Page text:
Develop an environment of trustDevelop an environment of trust••the language classroom needs to be aaplace where the young learner does the language classroom needs to be place where the young learner does not feel threatened or frightened not feel threatened or frightened••the teacher needs to be patient as students trial things, and by modeling the teacher needs to be patient as students trial things, and by modeling back any changes they need to make in their language back any changes they need to make in their language••creating and posting English classroom rules that all the YLs have discussed creating and posting English classroom rules that all the YLs have discussed and agreed to. E.g.: We will listen to each other patiently. and agreed to. E.g.: We will listen to each other patiently. We will help each other say things in English. We will help each other say things in English.Support learning through the organization of the classroom Support learning through the organization of the classroom The English classroom should support the students learning by having: The English classroom should support the students learning by having:••examples of students work on the walls examples of students work on the walls••picture dictionaries and storybooks available to be used picture dictionaries and storybooks available to be used••lists of different types of words on the wall, such as describing words, lists of different types of words on the wall, such as describing words, action words, joining words, question words, and so on action words, joining words, question words, and so on••songs and chants (written on chart paper) available to review songs and chants (written on chart paper) available to review••labels on classroom items in English (door, window, desk) to help prepare labels on classroom items in English (door, window, desk) to help prepare beginner students for the written language by introducing models of it beginner students for the written language by introducing models of it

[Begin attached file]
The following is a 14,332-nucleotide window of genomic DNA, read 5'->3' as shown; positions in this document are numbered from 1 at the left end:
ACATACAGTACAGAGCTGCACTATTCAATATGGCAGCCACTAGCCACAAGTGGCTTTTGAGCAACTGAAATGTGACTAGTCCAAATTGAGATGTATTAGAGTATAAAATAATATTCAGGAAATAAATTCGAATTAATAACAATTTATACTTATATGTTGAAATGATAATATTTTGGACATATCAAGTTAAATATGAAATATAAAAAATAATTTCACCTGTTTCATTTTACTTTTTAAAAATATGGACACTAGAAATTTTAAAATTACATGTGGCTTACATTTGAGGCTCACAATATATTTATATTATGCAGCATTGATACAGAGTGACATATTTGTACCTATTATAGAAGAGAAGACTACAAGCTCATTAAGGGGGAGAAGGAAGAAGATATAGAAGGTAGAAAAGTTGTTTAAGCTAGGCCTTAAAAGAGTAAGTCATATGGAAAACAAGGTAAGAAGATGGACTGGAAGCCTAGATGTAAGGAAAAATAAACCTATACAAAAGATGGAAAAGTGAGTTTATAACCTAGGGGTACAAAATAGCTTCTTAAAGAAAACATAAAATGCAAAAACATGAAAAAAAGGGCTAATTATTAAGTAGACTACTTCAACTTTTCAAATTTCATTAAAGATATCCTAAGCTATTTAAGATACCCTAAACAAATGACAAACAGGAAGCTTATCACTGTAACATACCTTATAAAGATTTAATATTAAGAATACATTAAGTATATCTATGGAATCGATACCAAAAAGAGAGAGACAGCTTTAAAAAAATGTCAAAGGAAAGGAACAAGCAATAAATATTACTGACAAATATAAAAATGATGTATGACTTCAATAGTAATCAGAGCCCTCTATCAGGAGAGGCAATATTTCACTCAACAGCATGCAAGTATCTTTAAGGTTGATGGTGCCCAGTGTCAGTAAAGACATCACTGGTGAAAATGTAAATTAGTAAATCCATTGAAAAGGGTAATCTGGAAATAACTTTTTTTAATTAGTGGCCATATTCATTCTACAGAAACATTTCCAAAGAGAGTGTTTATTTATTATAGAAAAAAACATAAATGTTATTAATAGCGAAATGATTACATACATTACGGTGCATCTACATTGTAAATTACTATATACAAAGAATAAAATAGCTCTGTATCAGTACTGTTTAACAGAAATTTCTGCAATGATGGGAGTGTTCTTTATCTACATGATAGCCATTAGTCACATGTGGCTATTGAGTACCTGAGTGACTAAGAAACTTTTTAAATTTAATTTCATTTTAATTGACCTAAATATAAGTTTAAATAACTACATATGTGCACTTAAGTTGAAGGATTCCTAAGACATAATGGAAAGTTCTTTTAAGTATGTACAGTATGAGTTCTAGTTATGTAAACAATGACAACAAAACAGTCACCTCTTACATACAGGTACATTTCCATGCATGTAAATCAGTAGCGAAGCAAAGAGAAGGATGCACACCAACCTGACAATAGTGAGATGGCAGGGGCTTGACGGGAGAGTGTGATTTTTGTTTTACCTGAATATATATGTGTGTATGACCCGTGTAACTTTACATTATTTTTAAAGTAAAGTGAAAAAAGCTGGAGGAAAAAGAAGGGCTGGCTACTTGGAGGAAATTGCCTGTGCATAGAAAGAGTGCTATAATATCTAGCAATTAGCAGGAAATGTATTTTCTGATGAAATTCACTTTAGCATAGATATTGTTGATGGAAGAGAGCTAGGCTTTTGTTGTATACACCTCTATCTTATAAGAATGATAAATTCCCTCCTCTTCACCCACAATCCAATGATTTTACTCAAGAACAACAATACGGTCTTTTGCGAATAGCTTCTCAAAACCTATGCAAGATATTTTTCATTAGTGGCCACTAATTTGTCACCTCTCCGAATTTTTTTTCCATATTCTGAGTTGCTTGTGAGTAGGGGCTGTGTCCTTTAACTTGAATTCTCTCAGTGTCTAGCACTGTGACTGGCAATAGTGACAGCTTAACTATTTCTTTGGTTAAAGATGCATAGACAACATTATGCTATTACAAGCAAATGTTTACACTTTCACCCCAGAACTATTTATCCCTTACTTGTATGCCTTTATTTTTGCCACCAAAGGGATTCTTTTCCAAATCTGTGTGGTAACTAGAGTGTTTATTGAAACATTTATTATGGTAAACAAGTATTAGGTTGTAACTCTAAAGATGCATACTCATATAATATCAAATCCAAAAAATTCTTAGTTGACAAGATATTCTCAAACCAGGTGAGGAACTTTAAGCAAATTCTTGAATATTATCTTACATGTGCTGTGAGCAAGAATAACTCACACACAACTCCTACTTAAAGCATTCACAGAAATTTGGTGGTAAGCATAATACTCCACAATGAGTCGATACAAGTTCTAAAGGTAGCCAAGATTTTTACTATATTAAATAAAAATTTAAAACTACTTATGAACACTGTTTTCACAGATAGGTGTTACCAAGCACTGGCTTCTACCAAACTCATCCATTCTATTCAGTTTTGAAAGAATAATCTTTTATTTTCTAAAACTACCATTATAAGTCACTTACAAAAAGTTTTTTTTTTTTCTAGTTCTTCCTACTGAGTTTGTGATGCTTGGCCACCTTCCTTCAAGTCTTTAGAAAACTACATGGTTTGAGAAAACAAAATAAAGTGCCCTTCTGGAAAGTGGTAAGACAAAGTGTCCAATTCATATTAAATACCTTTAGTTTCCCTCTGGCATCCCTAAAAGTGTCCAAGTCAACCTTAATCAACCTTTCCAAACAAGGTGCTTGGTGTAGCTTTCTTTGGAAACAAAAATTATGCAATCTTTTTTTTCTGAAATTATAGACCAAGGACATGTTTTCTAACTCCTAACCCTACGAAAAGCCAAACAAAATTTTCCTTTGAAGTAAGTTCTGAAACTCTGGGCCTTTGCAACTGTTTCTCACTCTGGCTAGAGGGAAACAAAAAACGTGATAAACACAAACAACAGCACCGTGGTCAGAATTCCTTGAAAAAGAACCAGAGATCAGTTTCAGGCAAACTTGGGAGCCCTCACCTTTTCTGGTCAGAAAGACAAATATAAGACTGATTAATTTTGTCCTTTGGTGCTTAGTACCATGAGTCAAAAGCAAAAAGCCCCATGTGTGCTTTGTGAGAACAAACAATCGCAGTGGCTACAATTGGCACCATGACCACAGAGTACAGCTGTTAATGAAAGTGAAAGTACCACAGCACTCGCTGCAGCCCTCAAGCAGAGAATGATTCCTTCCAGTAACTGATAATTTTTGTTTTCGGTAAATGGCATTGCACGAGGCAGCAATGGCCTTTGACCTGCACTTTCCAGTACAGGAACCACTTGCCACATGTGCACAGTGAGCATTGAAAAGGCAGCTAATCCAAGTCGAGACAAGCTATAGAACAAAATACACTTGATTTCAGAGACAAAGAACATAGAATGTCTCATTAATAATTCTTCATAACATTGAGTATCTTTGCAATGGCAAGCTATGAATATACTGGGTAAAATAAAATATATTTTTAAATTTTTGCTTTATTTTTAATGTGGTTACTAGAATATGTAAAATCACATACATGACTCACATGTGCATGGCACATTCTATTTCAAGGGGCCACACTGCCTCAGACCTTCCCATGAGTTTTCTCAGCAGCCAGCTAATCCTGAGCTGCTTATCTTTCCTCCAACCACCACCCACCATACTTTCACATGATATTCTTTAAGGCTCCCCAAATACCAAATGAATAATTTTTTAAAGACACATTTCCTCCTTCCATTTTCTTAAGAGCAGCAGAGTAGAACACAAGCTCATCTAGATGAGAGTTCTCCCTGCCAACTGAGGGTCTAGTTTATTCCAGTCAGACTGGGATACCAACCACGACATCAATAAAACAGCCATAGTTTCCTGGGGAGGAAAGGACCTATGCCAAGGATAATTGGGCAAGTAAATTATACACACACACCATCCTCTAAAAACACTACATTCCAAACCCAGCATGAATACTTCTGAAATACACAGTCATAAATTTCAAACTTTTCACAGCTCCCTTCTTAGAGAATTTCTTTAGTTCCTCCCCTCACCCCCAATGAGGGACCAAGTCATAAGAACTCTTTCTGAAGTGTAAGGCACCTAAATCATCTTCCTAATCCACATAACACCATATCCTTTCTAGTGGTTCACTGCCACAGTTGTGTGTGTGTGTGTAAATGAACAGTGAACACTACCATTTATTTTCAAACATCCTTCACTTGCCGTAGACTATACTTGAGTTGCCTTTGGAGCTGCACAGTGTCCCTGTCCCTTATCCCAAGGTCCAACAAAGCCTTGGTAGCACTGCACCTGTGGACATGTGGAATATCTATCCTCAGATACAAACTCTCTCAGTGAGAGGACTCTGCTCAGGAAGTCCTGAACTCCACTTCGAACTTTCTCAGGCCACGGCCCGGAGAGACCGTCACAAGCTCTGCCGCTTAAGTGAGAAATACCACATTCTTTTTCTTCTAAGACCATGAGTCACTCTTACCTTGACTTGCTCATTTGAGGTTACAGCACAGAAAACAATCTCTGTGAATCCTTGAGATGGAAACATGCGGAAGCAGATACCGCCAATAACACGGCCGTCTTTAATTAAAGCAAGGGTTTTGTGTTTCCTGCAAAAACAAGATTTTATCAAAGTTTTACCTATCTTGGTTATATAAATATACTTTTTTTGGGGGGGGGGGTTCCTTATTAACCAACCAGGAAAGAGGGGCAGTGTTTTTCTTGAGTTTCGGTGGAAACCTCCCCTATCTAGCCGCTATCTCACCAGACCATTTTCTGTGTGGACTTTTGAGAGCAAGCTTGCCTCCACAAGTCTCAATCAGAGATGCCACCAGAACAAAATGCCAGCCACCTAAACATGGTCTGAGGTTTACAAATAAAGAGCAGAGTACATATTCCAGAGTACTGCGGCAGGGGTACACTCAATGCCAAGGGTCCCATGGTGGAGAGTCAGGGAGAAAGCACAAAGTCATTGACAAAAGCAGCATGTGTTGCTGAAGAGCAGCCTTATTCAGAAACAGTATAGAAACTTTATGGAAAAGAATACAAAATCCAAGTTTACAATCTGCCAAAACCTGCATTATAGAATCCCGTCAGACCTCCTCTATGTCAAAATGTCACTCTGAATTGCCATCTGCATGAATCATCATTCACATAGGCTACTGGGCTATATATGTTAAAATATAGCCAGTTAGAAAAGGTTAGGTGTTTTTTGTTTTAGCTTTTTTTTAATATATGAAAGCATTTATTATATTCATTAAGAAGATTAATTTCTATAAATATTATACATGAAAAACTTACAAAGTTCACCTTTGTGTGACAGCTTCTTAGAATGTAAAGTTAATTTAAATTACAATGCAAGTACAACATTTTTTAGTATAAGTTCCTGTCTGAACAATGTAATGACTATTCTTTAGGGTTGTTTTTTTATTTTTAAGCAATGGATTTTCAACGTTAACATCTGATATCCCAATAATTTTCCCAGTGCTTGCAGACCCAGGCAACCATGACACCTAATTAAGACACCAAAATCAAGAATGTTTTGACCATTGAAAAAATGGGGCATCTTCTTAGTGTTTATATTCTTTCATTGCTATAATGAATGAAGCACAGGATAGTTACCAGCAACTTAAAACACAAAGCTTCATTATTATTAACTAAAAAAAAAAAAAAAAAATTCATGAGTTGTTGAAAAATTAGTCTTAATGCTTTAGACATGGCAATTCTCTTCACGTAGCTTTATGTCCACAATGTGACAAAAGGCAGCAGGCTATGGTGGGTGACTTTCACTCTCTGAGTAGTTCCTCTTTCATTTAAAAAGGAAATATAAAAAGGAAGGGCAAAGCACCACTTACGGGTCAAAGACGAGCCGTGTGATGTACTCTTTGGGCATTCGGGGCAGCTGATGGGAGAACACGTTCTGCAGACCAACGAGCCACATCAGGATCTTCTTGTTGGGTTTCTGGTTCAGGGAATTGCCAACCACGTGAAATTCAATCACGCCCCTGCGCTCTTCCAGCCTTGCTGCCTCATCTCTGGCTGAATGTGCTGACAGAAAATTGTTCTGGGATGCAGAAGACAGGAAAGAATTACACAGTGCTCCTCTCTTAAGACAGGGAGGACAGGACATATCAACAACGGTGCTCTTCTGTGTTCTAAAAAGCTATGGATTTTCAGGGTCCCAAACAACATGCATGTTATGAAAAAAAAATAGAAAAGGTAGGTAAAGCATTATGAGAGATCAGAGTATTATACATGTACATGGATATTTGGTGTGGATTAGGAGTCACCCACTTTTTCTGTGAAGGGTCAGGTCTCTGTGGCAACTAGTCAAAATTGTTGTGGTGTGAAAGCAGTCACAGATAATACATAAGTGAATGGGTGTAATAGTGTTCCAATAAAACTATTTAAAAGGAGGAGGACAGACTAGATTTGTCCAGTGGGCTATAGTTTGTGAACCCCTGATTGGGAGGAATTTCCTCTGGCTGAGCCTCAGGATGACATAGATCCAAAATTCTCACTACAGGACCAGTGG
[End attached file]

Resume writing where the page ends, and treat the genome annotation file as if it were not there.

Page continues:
Use aavariety of materials and models to present the languageUse variety of materials and models to present the language Use aavariety of means to expose YLs to different language models. E.g. Use variety of means to expose YLs to different language models. E.g.••CDs with aarange of different speakers CDs with range of different speakers••videos and DVDs that allow children to see the faces and mouths of those videos and DVDs that allow children to see the faces and mouths of those speaking English speaking English••A variety of written models to stimulate the visual learning of the language A variety of written models to stimulate the visual learning of the language including books, posters, examples of children’s work, pictures with captions, including books, posters, examples of children’s work, pictures with captions, and labeled objects and labeled objects Provide lots of comprehensible and contextualized language Provide lots of comprehensible and contextualized language••Teachers must also remember the need to introduce lots of comprehensible Teachers must also remember the need to introduce lots of comprehensible and contextualized language in the English class within meaningful and and contextualized language in the English class within meaningful and purposeful activities purposeful activities••Classroom instructions (used repeatedly and with gestures) enable Classroom instructions (used repeatedly and with gestures) enable students to respond to and use the language. (Johnny, please come here. students to respond to and use the language. (Johnny, please come here. Hand out the notebooks to the students.) Hand out the notebooks to the students.)